Leap adds free nationwide roaming to Cricket

Mar 23, 2010

(AP) -- Leap Wireless International Inc. said Tuesday that it's eliminating most roaming fees for its Cricket contract-free wireless service, continuing a series of price cuts and service enhancements in the growing and ...

Regulators seek to avoid surprises on cell bills

May 11, 2010

(AP) -- Federal regulators are considering rules that would require wireless phone companies to alert consumers before they reach roaming or data usage limits on their wireless plans.

Recommended for you

Quantenna promises 10-gigabit Wi-Fi by next year

7 hours ago

(Phys.org) —Quantenna Communications has announced that it has plans for releasing a chipset that will be capable of delivering 10Gbps WiFi to/from routers, bridges and computers by sometime next year. ...

Tech giants look to skies to spread Internet

14 hours ago

The shortest path to the Internet for some remote corners of the world may be through the skies. That is the message from US tech giants seeking to spread the online gospel to hard-to-reach regions.

Wireless industry makes anti-theft commitment

16 hours ago

A trade group for wireless providers said Tuesday that the biggest mobile device manufacturers and carriers will soon put anti-theft tools on the gadgets to try to deter rampant smartphone theft.

Dish Network denies wrongdoing in $2M settlement

Apr 15, 2014

The state attorney general's office says Dish Network Corp. will reimburse Washington state customers about $2 million for what it calls a deceptive surcharge, but the satellite TV provider denies any wrongdoing.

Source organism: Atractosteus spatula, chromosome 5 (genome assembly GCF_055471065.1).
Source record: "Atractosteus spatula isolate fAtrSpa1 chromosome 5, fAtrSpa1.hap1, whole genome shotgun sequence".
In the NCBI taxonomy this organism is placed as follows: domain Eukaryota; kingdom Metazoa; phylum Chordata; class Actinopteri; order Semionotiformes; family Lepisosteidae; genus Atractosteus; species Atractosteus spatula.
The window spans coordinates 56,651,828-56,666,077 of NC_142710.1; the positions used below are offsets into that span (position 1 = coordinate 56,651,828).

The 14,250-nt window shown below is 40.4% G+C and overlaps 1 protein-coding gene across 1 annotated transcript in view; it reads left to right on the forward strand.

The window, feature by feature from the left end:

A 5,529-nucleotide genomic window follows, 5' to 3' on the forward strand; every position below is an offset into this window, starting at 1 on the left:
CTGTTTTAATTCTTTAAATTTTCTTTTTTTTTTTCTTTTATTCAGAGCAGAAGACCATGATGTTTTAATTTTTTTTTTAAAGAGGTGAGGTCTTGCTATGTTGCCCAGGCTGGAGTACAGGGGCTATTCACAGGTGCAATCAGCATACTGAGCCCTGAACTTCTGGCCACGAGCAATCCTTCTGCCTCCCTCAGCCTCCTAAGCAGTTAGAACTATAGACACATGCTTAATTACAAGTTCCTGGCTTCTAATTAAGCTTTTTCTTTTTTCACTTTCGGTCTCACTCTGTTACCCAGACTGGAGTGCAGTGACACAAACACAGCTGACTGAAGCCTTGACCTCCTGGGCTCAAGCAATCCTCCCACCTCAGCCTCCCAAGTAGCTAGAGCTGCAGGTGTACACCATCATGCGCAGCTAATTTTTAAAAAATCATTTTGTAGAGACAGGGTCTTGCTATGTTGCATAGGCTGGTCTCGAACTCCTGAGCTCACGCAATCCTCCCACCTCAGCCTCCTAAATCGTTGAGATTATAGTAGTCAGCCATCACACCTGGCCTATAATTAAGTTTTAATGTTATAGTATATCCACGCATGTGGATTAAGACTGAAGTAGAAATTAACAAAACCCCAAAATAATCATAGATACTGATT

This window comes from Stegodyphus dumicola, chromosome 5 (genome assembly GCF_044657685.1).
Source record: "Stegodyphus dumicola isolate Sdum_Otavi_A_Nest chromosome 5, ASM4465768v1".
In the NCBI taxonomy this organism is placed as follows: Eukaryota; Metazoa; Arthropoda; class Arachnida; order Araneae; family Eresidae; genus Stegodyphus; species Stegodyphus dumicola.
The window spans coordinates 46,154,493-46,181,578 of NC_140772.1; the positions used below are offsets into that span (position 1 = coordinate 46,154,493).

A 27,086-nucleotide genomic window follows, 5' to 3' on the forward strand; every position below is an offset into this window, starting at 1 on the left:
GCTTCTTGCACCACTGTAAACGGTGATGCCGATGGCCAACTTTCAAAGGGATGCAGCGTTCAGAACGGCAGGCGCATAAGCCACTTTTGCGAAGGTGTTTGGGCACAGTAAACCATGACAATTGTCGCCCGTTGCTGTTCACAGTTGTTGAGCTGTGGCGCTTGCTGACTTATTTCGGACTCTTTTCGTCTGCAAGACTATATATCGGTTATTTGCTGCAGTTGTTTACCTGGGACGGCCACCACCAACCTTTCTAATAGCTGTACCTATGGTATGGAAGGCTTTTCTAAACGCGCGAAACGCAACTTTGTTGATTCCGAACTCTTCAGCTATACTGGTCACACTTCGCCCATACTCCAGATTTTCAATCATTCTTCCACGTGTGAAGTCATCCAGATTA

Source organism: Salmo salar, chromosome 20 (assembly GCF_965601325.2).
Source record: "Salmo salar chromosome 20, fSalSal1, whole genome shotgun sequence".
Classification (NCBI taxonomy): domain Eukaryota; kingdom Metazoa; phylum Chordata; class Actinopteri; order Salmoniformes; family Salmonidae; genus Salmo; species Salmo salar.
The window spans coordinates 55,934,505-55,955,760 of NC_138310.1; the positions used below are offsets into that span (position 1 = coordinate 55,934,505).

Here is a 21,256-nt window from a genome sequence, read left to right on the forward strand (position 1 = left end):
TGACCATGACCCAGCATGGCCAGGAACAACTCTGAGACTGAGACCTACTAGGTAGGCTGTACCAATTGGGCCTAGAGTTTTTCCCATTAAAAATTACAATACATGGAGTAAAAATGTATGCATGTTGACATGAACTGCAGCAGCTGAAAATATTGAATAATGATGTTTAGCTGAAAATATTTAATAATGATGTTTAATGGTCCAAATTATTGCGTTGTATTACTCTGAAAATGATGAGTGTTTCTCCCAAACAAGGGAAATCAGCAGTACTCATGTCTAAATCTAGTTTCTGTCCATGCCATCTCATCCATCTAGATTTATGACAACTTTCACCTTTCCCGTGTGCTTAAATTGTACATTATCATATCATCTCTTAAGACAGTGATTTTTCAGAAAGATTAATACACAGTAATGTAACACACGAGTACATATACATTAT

Netflix's Comcast deal improves quality of video

Apr 14, 2014

Netflix's videos are streaming through Comcast's Internet service at their highest speeds in the past 17 months now that Netflix is paying for a more direct connection to Comcast's network.

User comments : 3

Adjust slider to filter visible comments by rank

Display comments: newest first

Quantum_Conundrum
not rated yet Apr 07, 2011
We don't need more competition, fools, we need more cooperation.

If everyone was to share technologies, and if not for patents restricting the ability to combine existing technologies, computers would be far more advanced than they are today. Why compete? Cooperate.
dan42day
not rated yet Apr 07, 2011
One only has to look at the explosion of telecommunication advances and features at affordable prices that came about after the dismantling of the AT&T phone monopoly to understand why competition is essential.
Skultch
not rated yet Apr 17, 2011
Cooperate.


Hippy! ;) jk

More news stories

Freight train industry to miss safety deadline

The U.S. freight railroad industry says only one-fifth of its track will be equipped with mandatory safety technology to prevent most collisions and derailments by the deadline set by Congress.

Microsoft CEO is driving data-culture mindset

(Phys.org) —Microsoft's future strategy: is all about leveraging data, from different sources, coming together using one cohesive Microsoft architecture. Microsoft CEO Satya Nadella on Tuesday, both in ...

IBM posts lower 1Q earnings amid hardware slump

IBM's first-quarter earnings fell and revenue came in below Wall Street's expectations amid an ongoing decline in its hardware business, one that was exasperated by weaker demand in China and emerging markets.

Down's chromosome cause genome-wide disruption

The extra copy of Chromosome 21 that causes Down's syndrome throws a spanner into the workings of all the other chromosomes as well, said a study published Wednesday that surprised its authors.

Ebola virus in Africa outbreak is a new strain

The Ebola virus that has killed scores of people in Guinea this year is a new strain—evidence that the disease did not spread there from outbreaks in some other African nations, scientists report.